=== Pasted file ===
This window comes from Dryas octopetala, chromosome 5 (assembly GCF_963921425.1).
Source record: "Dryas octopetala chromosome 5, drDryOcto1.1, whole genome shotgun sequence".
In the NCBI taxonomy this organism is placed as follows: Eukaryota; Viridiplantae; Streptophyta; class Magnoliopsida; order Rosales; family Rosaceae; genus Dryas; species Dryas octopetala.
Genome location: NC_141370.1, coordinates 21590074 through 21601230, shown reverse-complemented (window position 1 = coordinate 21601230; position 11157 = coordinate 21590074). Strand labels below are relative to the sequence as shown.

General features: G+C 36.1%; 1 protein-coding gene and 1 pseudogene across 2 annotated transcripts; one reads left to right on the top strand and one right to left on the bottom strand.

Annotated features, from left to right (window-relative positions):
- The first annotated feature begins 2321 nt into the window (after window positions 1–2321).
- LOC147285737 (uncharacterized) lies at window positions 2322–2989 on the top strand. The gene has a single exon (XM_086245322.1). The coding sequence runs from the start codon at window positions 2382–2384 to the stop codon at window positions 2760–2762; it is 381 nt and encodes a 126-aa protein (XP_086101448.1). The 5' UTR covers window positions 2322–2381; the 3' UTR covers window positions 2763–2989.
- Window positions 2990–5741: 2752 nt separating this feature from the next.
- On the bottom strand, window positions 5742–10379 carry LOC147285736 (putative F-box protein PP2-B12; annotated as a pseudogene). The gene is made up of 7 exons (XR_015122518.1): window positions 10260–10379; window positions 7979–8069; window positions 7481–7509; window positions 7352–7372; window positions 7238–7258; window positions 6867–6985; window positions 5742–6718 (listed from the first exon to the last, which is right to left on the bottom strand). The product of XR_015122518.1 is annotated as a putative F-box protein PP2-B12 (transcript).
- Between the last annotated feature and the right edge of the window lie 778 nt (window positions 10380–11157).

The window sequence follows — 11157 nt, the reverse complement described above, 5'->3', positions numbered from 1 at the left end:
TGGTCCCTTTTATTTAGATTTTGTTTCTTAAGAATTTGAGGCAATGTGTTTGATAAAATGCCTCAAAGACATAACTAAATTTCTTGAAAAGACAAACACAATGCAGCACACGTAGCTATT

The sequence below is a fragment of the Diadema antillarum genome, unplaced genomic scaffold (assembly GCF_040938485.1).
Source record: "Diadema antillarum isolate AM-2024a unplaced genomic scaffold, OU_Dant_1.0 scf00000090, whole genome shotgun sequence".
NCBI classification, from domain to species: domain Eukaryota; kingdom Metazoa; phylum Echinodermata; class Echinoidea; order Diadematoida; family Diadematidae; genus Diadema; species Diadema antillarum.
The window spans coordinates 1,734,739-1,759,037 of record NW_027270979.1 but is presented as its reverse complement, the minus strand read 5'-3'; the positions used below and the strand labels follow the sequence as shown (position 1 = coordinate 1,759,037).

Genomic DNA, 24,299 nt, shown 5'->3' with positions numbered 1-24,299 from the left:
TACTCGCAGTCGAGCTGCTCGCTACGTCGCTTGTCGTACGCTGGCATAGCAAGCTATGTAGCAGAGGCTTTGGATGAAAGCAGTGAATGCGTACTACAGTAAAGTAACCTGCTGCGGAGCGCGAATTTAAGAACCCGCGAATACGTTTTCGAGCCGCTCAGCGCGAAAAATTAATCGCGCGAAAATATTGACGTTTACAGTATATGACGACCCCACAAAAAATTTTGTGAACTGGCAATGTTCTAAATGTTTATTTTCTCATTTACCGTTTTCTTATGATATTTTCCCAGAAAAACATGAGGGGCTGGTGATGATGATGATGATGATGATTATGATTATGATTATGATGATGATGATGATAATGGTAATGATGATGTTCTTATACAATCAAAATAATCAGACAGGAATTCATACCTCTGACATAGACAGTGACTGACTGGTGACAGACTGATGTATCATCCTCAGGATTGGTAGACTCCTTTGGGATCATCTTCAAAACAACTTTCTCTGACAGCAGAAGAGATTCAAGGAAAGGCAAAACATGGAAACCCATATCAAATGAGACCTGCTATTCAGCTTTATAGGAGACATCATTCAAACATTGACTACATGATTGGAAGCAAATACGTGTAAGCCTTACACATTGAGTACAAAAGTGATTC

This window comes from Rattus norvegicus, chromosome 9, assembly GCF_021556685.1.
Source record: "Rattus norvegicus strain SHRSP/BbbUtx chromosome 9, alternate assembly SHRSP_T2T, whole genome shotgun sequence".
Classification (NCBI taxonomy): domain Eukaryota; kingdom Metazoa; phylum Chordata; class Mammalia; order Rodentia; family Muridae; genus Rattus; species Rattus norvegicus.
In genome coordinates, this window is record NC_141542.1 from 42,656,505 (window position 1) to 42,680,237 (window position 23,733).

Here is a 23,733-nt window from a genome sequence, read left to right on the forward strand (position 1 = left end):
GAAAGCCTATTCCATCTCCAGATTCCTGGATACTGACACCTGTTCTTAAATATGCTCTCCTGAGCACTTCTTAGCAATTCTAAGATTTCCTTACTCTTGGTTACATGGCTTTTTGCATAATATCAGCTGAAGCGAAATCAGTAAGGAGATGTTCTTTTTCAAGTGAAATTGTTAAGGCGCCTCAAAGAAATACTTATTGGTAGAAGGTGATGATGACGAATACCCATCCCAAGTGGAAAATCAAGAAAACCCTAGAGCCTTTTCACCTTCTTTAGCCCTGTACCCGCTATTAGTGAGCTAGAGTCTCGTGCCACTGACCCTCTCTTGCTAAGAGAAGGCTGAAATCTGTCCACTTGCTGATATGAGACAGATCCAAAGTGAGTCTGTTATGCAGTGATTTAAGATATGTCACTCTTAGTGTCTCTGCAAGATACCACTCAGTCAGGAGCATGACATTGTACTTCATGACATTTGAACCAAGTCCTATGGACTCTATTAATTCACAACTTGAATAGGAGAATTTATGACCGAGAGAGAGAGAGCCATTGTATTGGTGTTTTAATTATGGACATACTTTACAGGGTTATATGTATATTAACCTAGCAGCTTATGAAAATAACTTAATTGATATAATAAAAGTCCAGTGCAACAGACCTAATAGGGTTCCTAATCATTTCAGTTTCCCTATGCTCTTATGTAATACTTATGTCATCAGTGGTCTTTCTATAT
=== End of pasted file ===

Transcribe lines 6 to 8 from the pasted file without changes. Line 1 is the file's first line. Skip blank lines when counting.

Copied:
Annotated features, from left to right (window-relative positions):
- The first annotated feature begins 2321 nt into the window (after window positions 1–2321).
- LOC147285737 (uncharacterized) lies at window positions 2322–2989 on the top strand. The gene has a single exon (XM_086245322.1). The coding sequence runs from the start codon at window positions 2382–2384 to the stop codon at window positions 2760–2762; it is 381 nt and encodes a 126-aa protein (XP_086101448.1). The 5' UTR covers window positions 2322–2381; the 3' UTR covers window positions 2763–2989.